IDAHO for LGBT RightsMay 17, 2017 by Reverend Lauren
On May 17, the international community remembers the date that the World Health Organization (WHO) removed homosexuality from the “International Classification of Diseases.” For many people, it’s hard to even imagine a time when homosexuality was considered a disease, but it was 27 years ago that WHO removed the classification.
In 2004, the International Day Against Homophobia, Transphobia and Biphobia (IDAHO) was conceived, but transphobia would not be included until 2009. The first celebrations were held in 2005, mostly in Europe and Latin America, but the Congo, China and Bulgaria also had events. For these three countries, it was the first LGBT events held for civil rights.
Many of the festivals held on May 17 for IDAHO are art and cultural based. The 2013 Bangladesh festival was all about music: “Love Music Hate Homophobia.” In Albania, a bike ride through the capital city was organized. Colored balloon releases, dances and street art are just a few of the activities that can be found in places like Montreal, Tel Aviv, San Francisco and Liverpool, England.
LGBT Rights in the United States
The LGBT community has made a lot of strides in civil rights in the US, but we’re not home free yet. The new administration has worried some, that there may be steps backward in LGBT rights with the new balance of the Supreme Court. Fortunately, there are many activists who are working on maintaining and moving forward in today’s government.
More churches, even mainstream denominations, are accepting LGBT members. The Episcopal Church welcomes all people, marries same-sex couples and allows openly gay priests to serve. The United Methodist Church is still divided over the issue, and there are some churches that do not welcome the LGBT community. Believeoutloud.com provides a list of churches that are welcoming, but more churches need to ask to be added to their map.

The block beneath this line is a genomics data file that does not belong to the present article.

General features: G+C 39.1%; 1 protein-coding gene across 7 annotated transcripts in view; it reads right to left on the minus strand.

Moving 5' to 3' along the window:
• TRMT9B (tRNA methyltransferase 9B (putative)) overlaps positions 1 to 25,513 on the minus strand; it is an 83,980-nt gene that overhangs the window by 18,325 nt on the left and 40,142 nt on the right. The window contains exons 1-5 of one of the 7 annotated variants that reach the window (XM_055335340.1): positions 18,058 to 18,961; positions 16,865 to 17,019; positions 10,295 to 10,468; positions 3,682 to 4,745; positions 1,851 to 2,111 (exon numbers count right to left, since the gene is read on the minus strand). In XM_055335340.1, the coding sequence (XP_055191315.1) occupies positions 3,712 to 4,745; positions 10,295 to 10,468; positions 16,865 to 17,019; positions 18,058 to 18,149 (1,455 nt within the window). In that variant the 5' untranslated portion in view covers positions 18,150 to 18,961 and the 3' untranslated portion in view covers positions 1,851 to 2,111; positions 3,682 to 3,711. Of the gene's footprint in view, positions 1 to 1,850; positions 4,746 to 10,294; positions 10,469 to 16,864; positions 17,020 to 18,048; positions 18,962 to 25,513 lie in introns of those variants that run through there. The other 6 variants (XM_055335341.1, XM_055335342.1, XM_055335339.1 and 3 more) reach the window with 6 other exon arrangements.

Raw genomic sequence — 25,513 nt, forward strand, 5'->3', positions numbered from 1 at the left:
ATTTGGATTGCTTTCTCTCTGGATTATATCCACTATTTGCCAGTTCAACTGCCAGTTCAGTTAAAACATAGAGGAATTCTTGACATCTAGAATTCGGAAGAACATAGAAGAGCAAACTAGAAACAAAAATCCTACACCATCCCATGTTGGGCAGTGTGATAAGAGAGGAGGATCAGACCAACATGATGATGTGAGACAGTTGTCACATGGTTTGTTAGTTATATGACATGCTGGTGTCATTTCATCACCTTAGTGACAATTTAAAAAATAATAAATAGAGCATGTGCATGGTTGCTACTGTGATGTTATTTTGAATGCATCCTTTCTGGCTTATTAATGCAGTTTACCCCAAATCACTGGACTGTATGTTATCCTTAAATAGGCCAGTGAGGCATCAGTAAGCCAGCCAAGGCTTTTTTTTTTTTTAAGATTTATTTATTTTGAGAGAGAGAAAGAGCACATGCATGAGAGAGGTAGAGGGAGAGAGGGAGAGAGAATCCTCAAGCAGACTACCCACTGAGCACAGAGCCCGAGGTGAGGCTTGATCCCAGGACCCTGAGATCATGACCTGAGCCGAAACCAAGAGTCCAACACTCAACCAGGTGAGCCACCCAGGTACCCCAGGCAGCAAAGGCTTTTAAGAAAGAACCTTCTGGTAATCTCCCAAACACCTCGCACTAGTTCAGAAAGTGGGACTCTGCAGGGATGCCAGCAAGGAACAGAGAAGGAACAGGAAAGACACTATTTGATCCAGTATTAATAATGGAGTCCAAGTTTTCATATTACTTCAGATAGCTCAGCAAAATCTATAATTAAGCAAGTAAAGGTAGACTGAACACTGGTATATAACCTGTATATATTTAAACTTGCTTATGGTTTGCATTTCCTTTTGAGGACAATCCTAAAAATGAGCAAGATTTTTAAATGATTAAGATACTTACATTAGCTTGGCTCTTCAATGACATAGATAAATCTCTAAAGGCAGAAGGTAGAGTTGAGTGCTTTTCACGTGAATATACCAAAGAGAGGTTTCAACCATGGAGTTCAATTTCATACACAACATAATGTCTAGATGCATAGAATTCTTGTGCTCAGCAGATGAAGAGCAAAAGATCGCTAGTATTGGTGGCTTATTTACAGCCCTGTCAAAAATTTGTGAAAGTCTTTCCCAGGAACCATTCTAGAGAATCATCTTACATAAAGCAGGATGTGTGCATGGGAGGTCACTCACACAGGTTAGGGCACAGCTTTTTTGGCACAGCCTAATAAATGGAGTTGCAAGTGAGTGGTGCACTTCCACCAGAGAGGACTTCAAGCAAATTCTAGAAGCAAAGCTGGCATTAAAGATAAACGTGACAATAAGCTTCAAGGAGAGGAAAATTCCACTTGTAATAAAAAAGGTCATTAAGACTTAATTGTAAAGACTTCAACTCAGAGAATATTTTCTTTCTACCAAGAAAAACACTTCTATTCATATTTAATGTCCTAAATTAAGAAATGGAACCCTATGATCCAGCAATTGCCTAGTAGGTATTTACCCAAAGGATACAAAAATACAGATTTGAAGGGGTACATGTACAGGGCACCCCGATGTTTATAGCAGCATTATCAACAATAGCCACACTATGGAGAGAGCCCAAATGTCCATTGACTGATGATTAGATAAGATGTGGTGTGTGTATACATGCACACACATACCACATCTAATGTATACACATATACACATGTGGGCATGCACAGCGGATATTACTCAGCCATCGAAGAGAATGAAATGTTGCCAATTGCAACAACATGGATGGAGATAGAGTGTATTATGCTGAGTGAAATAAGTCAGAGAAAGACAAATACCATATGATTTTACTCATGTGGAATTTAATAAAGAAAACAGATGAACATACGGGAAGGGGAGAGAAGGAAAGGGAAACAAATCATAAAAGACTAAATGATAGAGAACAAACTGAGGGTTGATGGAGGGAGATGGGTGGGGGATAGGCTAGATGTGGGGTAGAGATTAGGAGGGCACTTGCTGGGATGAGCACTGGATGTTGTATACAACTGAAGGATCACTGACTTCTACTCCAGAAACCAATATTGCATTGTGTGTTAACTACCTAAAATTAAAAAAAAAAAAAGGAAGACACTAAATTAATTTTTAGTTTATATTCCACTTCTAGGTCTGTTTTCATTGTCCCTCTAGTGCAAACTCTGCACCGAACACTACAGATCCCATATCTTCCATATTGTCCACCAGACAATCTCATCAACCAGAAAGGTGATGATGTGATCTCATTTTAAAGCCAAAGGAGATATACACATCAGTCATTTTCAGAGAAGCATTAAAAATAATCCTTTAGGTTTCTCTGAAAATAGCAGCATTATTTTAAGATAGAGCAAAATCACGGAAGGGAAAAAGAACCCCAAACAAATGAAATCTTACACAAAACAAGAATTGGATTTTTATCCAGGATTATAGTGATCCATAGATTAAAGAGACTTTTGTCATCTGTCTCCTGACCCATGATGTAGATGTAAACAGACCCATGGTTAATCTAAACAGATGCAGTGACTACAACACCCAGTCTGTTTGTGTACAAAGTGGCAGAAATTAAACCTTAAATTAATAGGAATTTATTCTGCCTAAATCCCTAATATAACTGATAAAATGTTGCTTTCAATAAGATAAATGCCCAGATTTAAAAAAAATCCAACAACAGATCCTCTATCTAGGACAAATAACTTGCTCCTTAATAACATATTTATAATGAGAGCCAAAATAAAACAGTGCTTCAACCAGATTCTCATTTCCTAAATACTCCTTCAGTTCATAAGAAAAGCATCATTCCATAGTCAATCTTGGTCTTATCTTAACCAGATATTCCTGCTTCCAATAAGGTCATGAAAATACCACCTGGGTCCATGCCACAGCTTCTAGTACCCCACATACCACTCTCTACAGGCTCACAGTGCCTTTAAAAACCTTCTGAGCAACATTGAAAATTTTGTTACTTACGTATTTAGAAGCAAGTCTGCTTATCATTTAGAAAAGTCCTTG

Sometimes, even though a denomination does not affirm LGBT rights, a local church will be open to the community. Sadly, the converse is also true. There are still a few churches in the Episcopal denomination that do not accept women priests or same-sex marriages, even though the leadership is fully open to that.
Is Your Church Open?
Maybe your community doesn’t celebrate IDAHO, but you can still remember the day. Take some time on May 17 to write a letter to your church leadership about LGBT rights in the church. Examine the policies within your church. Consider whether your church is welcoming to everyone, no matter what their background is. Ask yourself some of these questions:
• Will your pastor baptize a homosexual or transsexual?
• Can homosexuals serve in the church as ushers, in the choir, as teachers or priests?
• Do homosexuals feel welcome when they attend your church?
• In your church statement of faith, does it talk about the Bible being the “literal word of God”? This is a sign to people that the church may not affirm the LGBT community.
• The queer community is more than their sexuality. Does your church remember that everyone is a person first?
The Impact of IDAHO
Several countries recognize May 17 as an official day of civil rights, and slowly, many governments are coming around to giving the LGBT community the same rights as heterosexuals. There are still 76 countries that consider same-sex relationships illegal, though. LGBT people are persecuted and can be put to death for homosexuality. People who do not conform to normal sexual roles still have much work to do to get the same rights as others. We have to remember that the LGBT community are people and deserve to worship God and have a faith just as others. It is certainly the Christian way to love and respect all.This entry was posted in Human Rights, Religion and tagged Bookmark the permalink.